Organize your development environments with Vagrant

I. Initial thoughts

– Are you using Windows/MacOs but your production server is Centos/Debian?
– Are you using Ubuntu 14.04 with built-in stable PHP5.5 but your server version is PHP 5.3?
– Are you working on many projects, in which one requires Python 2.7, one requires Python 3.*, one MySQL 5.1, one MySQL 5.6, but you want to work with the same environment with the production server?

Well, you’re not alone, we’re all the same.
And in the past, we often find ourselves using VirtualBox or even Vmware to create a full OS which is same as our production server. To be honest, it works. But it’s also so heavy, and resource-consuming, really!
And that’s where Vagrant comes to rescue.

Vagrant is a tool for building complete development environments. With an easy-to-use workflow and focus on automation, Vagrant lowers development environment setup time, increases development/production parity, and makes the “works on my machine” excuse a relic of the past.

II. Purpose

– Create identical development environments for everyone on our team
– Easy to use, easy to configure
– Lightweight

III. Let’s start

1. Definition:

Let’s share the understanding of these terms:
– Host machine: The system you’re running on
– Guest machine: The system you ‘virtualize’, and then install targeted OS (for ex: Centos 6.5, Debian 7.0…) inside
– Box: The term is used by Vagrant.

Instead of building a virtual machine from scratch, which would be a slow and tedious process, Vagrant uses a base image to quickly clone a virtual machine. These base images are known as boxes in Vagrant, and specifying the box to use for your Vagrant environment is always the first step after creating a new Vagrantfile – Vagrant Official Document

There are many official/supported box which is created and upload for our use. We will use these provided box, instead of creating one from scratch.

2. Installation:

Vagrant – find installer for your current
VirtualBox – find installer matches your system (distribution and architecture as well)
Note: VirtualBox is one provider for Vagrant. You can choose another provider, for example: VMWare…

3. Download pre-built Box

– Search from Vagrant Cloud Website, choose one, for example ‘hashicorp/precise32’ (Ubuntu 1204)
– $ vagrant box add hashicorp/precise32
(Or your desired box)
It will download this box for the first time. Later, we can re-use it for any projects.


 4. Usage

– CD to the project dir
– $ vagrant init
(After this command, a file name ‘Vagrantfile’ will be created inside your project dir. This file is supposed to be put to your Version Control System. This is Vagrant configuration file []
– Open newly-created Vagrantfile, edit the box from base to the right box


– $ vagrant up
– $ vagrant ssh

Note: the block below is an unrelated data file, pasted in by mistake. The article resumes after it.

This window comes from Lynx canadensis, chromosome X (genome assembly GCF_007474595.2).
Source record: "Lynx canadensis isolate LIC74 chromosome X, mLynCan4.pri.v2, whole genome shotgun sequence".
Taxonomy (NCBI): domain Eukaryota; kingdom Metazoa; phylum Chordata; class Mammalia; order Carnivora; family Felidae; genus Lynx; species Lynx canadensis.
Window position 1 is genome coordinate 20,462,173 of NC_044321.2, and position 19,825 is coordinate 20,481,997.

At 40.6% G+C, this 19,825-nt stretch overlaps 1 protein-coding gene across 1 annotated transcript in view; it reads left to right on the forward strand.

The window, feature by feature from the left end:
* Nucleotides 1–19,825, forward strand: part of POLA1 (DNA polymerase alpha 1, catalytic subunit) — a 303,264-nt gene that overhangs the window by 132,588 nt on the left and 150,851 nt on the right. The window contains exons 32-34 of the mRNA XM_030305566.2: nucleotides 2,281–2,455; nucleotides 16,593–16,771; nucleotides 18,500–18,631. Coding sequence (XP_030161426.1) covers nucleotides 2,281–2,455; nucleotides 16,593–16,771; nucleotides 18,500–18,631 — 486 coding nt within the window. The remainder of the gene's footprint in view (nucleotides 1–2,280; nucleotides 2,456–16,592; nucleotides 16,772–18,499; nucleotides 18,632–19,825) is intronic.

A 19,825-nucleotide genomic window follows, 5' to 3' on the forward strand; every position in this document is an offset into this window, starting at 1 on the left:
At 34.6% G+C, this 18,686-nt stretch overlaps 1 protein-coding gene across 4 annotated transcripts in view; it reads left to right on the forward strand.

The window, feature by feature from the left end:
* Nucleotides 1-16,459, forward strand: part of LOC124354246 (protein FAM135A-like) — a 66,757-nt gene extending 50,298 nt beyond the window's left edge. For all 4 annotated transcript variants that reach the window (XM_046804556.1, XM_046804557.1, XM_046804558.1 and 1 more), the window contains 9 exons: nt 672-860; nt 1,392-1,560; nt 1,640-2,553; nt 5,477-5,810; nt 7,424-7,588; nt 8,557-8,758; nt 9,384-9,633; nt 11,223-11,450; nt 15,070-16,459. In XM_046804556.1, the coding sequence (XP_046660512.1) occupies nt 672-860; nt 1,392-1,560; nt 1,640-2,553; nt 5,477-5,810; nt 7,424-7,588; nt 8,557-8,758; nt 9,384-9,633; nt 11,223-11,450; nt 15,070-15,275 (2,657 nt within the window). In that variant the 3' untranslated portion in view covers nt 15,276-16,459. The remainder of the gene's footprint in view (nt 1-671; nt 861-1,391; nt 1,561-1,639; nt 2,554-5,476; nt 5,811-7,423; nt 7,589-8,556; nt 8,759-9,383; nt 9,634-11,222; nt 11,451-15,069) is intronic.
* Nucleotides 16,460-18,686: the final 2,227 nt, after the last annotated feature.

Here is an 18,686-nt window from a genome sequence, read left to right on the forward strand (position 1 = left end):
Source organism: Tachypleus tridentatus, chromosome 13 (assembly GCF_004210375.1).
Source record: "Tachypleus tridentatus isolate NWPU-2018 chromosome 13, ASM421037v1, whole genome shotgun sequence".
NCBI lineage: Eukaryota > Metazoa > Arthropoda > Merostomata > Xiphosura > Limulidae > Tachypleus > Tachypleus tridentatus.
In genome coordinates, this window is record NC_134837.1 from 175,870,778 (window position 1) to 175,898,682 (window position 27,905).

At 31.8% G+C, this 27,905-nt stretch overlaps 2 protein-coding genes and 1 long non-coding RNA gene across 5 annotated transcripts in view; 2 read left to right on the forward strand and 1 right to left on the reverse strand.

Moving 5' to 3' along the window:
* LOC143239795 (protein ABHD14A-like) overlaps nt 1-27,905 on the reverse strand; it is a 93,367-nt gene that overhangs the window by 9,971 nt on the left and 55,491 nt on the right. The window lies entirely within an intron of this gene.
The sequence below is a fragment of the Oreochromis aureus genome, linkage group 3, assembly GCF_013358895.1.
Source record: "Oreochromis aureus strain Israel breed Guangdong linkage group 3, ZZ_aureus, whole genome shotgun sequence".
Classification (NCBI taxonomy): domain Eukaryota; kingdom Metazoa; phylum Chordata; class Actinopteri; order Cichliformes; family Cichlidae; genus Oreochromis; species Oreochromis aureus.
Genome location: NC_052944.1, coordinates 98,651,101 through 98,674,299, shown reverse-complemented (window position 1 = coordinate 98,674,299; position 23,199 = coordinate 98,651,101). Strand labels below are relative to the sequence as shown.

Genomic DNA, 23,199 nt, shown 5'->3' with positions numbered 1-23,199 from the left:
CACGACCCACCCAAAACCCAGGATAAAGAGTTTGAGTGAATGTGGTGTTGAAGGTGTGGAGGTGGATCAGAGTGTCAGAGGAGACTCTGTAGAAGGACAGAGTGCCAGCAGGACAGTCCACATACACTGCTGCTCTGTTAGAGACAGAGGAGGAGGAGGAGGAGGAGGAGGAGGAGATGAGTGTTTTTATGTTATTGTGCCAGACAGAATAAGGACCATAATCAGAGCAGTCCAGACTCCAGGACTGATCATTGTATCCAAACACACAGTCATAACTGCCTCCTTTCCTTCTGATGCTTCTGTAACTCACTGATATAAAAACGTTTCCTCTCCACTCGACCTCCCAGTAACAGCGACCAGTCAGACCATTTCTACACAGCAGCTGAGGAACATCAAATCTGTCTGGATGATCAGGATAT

So easy! Let’s create amazing tools!!

5. Port forwarding

Open Vagrantfile, find the line to configure ‘’


– $ vagrant reload
This is needed for loading new configuration
– Install your webserver (apache, nginx)
– In your host machine, open url: localhost:8080/


This is nginx’s default page on my Centos, configured with port 8081

IV. Troubleshooting

1. Error message:

Failed to mount folders in Linux guest. This is usually because
the “vboxsf” file system is not available. Please verify that
the guest additions are properly installed in the guest and
can work properly. The command attempted was:

mount -t vboxsf -o uid=`id -u vagrant`,gid=`getent group vagrant | cut -d: -f3` vagrant /vagrant
mount -t vboxsf -o uid=`id -u vagrant`,gid=`id -g vagrant` vagrant /vagrant

– Upgrade VirtualBox


(In host machine)

– $ vagrant plugin install vagrant-vbguest
– $ vagrant ssh

(In guest machine)
– $ sudo ln -s /opt/VBoxGuestAdditions-4.3.10/lib/VBoxGuestAdditions /usr/lib/VBoxGuestAdditions
(Ref: Github issue)

(In host machine)
– $ wget
– $ sudo mv VBoxGuestAdditions_4.3.14.iso /usr/share/virtualbox/VBoxGuestAdditions.iso



1. You said it’s ‘lightweight’. How ‘light’ is it?

It depends on your chosen box. For some recommended boxes I have been using (chef/Centos, chef/Debian, Ubuntu Server),
it takes approximate 400 MB memory (configurable) and 20 GB disk space (roughly configurable, for advanced users).

2. It sounds really cool, but it’s new, I’m afaid I can’t find a box for my purpose

Vagrant is >4 years old already. It’s mature and widely adopted. You can easily find thoudsands of boxes (including even
Arch Linux, Windows 8.1, FreeBSD, OpenBSD….)
Vagrant Cloud Website Website

VI. Summary

Vagrant is cool, and I’m pretty sure you’ll like it. It should make our development life much easier.
For further discussion, or you need any help on using Vagrant, please leave comment here or
drop me an email at You’re welcome.

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